It’s sort of like that Brexit thing in which Bannon and the Mercers played a role via Cambridge Analytica, the infamous data-mining firm bankrolled by Robert Mercer, the hedge-fund genius. The U.K. is one of the three largest economies among the countries of the EU, meaning that if it leaves, it leaves the union significantly weakened. As I write, a leader of the Leave.eu campaign, Arron Banks, is under investigation by the United Kingdom’s National Crime Agency, which would like to know where he obtained the millions he contributed to the campaign and to pro-Brexit politicians. Emails uncovered by the British site OpenDemocracy show an exchange between Banks and Bannon in which Banks sought to enlist Cambridge Analytica to raise funds for the Brexit campaign from American donors—a practice that is illegal in U.K. political campaigns. Another prominent Brexiteer, Britain’s Nigel Farage, is shown in The Brink among Bannon’s confidants as the American impresario of hate attempts to assemble his continental coalition of contempt.
The glue he proposes to hold them together? A kind of pooled resource of Bannon’s expertise in messaging and polling, to be set up as a foundation called The Movement. The foundation appears to be something of a cover for a Brussels-based Bannon consultancy business. The endgame is to weaken the European Union—an aim, coincidentally, of Russian Federation President Vladimir Putin’s, as well. We see Bannon flying around Europe and the U.S., watch him as he fetes some of Europe’s most reactionary and hateful politicians at a five-star hotel in Venice, peer into some of his interactions with billionaire Miles Kwok and multimillionaire John Thornton, the former Goldman Sachs president who hangs around Bannon, despite having been an Obama supporter once upon a time.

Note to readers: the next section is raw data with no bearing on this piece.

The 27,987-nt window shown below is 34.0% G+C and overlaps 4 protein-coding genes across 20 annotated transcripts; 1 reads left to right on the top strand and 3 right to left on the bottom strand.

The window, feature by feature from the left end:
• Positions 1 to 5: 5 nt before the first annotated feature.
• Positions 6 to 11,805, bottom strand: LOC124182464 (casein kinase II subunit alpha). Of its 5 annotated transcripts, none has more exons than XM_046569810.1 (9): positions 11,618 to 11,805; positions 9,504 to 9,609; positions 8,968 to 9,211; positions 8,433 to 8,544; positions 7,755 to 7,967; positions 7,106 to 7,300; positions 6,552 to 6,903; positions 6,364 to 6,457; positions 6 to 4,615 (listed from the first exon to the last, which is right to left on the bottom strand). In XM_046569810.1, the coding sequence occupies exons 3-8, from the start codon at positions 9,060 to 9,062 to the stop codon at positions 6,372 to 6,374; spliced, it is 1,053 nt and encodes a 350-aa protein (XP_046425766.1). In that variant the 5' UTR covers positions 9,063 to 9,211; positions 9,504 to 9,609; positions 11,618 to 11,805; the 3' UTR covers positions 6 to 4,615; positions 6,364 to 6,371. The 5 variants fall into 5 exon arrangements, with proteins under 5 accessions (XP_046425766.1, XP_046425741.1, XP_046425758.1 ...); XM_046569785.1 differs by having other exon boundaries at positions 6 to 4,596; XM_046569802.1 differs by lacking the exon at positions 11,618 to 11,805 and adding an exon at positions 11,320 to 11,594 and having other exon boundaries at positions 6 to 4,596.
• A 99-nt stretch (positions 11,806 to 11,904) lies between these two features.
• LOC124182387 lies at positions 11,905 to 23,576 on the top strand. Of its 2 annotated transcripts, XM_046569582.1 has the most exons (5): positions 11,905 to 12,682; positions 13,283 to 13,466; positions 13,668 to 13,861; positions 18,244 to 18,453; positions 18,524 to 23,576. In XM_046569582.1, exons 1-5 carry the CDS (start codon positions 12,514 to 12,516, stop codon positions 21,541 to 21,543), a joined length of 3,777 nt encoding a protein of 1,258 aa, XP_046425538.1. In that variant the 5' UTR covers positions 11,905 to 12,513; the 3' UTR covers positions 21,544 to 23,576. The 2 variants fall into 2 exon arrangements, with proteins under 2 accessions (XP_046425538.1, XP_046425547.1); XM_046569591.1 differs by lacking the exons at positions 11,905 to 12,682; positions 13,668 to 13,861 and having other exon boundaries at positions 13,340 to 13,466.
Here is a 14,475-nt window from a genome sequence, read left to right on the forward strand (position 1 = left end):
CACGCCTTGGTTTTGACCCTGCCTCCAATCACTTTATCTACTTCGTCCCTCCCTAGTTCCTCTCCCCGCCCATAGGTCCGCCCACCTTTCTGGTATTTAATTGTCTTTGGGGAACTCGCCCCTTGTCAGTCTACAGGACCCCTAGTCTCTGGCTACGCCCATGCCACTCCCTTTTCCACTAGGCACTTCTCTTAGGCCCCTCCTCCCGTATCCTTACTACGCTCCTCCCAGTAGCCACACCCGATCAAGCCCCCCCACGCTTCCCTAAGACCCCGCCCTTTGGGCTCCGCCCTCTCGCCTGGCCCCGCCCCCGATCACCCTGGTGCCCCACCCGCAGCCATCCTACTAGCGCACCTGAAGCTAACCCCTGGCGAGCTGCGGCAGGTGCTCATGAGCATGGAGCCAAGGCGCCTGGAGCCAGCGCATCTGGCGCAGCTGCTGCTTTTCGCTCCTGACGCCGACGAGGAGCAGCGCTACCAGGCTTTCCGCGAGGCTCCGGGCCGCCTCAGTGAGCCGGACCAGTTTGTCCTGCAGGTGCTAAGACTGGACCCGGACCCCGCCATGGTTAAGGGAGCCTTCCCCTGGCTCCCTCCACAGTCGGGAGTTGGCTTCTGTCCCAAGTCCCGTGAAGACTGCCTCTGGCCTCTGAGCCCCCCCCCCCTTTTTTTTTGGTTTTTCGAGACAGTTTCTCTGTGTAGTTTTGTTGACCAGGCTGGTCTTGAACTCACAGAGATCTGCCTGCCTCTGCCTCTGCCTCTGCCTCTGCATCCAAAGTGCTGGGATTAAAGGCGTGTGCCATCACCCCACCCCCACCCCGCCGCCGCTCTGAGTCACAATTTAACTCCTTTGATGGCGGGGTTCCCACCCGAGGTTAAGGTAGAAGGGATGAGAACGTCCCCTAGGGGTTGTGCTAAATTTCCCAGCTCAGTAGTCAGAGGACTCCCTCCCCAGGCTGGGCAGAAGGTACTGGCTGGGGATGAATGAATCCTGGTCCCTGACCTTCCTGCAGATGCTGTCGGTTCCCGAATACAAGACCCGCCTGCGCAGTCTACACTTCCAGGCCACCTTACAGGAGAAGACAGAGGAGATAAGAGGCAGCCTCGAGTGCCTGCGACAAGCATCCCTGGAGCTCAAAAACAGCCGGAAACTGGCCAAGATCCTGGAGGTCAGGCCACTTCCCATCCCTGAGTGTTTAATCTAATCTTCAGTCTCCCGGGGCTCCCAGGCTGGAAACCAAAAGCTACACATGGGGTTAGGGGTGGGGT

Yet despite the grandeur of his project, not to mention that of his overseas lodgings, Bannon comes across as wounded and lonely. Asked by Klayman whether he’s hurt by Trump’s description of him as “Sloppy Steve,” Bannon says no, but his expression says otherwise. It’s not easy being the guy who wants to burn it all down.
While Bannon’s European project may simply represent an opportunist’s attempt to harness “a zeitgeist,” as Bannon calls the rise of the right around the world, the gee-whiz fascination for the technology used by the Nazis to effect the Holocaust in the film’s opening scenes suggests, at best, a callous disregard for the lives lost in the death camps. His ability to pursue the project in a high-flying style speaks to the growing weakness of institutions of governance in the face of unfettered capital. Prospects for either war or peace increasingly rest in the hands of a small group of billionaires. Bannon is but their tool.
Whether or not his purported expertise contributes to the electoral fortunes of parliamentary candidates is almost beside the point. What Bannon has succeeded in doing is getting key far-right players—the Brexiteer, the Swedish neo-Nazi, the Italian neofascist, etc.—together in a room focused on a single goal: maiming the European Union. Whatever the electoral outcome, the groundwork for future cooperation among the nativists of Europe has been laid.
Kudos to Alison Klayman and producer Marie Therese Guirgis for bringing this revealing portrait to the screen.